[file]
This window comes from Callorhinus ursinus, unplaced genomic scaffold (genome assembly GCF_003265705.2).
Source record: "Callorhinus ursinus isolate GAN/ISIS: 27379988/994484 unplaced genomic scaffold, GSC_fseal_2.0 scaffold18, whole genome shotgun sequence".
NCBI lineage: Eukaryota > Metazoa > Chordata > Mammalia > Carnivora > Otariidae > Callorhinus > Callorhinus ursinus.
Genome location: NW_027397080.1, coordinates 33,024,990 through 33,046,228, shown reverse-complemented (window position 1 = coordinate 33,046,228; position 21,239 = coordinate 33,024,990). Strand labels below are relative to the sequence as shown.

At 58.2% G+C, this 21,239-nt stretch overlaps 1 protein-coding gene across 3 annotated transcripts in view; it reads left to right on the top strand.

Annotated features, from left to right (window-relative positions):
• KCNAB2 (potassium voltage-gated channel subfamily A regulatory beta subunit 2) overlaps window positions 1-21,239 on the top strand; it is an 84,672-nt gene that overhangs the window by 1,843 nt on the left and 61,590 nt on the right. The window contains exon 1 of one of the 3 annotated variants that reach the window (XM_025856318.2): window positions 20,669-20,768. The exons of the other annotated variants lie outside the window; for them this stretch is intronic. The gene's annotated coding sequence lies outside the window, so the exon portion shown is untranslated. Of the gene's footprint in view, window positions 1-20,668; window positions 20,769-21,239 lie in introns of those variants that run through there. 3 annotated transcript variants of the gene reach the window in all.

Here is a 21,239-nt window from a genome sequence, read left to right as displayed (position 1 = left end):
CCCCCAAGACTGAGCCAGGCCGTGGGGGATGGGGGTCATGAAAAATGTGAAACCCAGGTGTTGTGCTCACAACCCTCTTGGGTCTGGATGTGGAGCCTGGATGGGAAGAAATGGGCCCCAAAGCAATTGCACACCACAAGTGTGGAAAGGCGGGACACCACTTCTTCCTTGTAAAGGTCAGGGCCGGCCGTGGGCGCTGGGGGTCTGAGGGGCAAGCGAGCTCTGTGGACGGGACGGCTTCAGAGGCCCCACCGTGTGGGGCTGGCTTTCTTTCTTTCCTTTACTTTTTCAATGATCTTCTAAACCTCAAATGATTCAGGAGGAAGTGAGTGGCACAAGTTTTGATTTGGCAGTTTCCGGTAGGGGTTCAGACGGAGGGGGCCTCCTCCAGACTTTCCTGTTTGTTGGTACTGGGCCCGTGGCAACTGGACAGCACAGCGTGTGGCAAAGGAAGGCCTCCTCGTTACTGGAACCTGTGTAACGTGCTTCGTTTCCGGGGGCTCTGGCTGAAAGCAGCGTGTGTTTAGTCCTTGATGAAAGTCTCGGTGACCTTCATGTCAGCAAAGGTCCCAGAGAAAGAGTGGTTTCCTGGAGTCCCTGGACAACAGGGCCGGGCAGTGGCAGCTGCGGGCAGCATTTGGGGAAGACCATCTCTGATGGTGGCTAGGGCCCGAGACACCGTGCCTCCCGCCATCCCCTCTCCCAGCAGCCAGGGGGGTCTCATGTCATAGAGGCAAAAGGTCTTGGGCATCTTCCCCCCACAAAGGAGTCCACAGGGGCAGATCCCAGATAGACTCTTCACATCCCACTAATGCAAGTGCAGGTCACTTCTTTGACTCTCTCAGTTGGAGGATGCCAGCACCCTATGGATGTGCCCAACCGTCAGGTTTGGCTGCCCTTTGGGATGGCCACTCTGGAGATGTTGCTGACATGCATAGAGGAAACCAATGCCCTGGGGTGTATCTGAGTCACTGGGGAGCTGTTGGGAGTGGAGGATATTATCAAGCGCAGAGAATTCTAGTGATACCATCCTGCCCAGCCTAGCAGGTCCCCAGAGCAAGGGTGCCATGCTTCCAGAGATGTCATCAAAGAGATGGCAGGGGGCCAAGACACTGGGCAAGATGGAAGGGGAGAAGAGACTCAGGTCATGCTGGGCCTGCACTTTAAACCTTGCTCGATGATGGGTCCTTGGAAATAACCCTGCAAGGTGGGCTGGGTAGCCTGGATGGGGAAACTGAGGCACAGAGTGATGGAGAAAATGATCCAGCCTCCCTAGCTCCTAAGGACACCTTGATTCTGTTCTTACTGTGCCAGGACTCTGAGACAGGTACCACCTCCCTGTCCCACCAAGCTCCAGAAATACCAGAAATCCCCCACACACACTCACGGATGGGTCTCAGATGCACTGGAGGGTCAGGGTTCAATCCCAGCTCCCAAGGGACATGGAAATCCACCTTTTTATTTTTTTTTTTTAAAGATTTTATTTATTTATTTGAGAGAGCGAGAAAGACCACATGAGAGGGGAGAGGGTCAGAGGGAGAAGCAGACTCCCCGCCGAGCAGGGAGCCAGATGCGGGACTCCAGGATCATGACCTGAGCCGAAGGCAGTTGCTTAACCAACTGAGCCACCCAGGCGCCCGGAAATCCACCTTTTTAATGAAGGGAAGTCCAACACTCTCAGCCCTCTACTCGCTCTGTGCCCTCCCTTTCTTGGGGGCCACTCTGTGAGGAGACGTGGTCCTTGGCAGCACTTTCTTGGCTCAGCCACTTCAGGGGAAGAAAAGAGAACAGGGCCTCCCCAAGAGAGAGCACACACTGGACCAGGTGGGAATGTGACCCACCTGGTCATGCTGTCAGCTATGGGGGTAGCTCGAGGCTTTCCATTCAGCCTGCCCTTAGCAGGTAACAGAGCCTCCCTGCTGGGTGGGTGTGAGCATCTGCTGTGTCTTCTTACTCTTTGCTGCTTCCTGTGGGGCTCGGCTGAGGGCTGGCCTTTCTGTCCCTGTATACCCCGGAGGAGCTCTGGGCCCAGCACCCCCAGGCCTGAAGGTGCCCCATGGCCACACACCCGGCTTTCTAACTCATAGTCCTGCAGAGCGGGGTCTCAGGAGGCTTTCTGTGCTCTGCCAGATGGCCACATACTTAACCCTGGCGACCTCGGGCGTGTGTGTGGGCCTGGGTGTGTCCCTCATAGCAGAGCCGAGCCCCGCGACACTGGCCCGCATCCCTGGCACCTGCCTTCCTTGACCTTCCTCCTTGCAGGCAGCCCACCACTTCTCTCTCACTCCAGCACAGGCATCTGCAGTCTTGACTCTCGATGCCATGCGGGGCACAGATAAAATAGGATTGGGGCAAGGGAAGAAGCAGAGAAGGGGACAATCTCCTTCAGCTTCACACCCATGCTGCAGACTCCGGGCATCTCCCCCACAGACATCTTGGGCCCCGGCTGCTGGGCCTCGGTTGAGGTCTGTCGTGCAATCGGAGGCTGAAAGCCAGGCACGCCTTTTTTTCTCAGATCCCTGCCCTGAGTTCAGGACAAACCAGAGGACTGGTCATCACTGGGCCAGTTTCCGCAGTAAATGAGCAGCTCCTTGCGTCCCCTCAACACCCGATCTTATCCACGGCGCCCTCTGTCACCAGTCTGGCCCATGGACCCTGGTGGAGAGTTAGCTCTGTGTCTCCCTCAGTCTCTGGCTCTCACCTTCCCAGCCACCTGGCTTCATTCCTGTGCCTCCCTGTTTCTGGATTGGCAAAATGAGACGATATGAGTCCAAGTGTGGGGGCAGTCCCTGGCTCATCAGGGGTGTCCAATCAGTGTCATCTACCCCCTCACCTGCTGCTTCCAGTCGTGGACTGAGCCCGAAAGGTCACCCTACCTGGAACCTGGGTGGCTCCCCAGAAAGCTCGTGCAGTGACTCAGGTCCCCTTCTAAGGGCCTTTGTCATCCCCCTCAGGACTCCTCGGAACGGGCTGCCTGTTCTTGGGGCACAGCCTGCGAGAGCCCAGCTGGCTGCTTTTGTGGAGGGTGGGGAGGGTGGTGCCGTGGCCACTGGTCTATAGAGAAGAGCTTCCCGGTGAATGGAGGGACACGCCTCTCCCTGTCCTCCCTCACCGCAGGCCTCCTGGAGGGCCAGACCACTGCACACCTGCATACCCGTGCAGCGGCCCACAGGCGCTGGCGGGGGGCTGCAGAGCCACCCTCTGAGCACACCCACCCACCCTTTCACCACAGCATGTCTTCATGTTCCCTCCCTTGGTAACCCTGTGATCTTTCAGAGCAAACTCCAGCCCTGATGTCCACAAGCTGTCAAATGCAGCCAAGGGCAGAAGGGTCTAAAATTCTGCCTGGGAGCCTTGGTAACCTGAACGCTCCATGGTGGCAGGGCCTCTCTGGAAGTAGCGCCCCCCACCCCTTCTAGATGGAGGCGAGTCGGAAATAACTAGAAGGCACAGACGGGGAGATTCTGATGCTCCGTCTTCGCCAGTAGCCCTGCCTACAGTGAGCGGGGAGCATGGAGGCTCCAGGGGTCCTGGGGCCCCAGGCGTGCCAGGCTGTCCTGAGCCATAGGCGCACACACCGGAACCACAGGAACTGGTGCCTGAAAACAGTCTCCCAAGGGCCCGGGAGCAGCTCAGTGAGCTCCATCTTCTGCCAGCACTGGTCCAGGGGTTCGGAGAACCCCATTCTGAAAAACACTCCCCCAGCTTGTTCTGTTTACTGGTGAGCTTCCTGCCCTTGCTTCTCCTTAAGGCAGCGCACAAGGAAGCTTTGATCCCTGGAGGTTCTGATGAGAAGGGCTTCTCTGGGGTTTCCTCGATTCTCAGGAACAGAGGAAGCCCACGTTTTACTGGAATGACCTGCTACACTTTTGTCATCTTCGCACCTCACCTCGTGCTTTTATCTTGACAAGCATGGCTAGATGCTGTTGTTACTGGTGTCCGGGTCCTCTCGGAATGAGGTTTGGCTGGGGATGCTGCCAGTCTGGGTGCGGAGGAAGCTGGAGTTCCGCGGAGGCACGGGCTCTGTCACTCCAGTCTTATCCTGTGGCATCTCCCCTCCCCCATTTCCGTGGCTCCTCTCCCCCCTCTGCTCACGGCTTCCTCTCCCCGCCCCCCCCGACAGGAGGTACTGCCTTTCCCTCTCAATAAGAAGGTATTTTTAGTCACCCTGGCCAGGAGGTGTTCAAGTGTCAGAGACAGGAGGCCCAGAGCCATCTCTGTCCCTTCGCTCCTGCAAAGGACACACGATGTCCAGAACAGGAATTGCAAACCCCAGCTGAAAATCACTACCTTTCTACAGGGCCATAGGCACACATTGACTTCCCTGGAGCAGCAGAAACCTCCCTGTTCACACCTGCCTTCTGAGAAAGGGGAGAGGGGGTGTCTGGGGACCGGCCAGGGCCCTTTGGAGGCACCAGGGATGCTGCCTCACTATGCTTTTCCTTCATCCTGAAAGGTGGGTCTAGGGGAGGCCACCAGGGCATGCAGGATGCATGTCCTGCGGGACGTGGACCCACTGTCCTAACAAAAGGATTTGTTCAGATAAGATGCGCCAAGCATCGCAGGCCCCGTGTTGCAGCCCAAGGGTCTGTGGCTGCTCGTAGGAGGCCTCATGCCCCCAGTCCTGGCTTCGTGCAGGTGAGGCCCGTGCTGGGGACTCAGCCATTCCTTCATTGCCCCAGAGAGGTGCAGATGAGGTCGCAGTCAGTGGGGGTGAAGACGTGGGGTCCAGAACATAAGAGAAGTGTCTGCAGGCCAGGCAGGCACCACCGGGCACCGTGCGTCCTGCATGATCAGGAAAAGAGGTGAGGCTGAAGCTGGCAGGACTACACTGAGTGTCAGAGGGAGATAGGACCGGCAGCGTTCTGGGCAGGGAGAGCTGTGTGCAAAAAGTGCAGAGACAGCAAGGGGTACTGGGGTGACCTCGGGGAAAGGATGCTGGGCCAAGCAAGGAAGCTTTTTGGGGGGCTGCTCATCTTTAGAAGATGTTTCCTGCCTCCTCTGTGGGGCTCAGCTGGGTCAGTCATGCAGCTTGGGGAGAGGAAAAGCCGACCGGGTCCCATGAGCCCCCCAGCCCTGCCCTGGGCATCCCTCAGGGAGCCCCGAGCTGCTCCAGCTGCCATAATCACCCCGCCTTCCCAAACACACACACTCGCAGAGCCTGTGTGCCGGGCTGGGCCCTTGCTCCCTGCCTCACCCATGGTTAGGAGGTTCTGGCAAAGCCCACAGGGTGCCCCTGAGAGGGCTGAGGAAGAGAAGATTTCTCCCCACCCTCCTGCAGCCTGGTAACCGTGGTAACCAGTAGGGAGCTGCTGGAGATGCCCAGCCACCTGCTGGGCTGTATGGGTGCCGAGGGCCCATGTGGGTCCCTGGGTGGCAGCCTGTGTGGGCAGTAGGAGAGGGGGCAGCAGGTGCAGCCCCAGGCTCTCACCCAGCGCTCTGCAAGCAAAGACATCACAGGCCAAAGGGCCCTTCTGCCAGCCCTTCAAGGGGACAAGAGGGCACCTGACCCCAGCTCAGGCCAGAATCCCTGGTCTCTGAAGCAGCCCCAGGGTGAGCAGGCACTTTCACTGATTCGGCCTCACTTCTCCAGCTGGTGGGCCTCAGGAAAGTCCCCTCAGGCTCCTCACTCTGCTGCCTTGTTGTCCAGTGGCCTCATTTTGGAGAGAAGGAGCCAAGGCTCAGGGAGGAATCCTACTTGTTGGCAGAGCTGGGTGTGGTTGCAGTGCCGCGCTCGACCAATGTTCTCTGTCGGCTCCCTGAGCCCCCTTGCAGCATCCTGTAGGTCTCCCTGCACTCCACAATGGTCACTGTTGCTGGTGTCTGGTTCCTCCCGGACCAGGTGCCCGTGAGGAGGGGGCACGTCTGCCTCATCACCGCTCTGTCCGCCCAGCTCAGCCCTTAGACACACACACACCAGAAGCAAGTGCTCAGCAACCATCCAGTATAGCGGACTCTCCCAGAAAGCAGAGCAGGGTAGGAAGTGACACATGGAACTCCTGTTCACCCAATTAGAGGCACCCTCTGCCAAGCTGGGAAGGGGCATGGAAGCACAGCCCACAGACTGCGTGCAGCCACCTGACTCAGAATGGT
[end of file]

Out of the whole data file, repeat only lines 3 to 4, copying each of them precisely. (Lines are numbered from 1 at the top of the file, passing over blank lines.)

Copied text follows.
NCBI lineage: Eukaryota > Metazoa > Chordata > Mammalia > Carnivora > Otariidae > Callorhinus > Callorhinus ursinus.
Genome location: NW_027397080.1, coordinates 33,024,990 through 33,046,228, shown reverse-complemented (window position 1 = coordinate 33,046,228; position 21,239 = coordinate 33,024,990). Strand labels below are relative to the sequence as shown.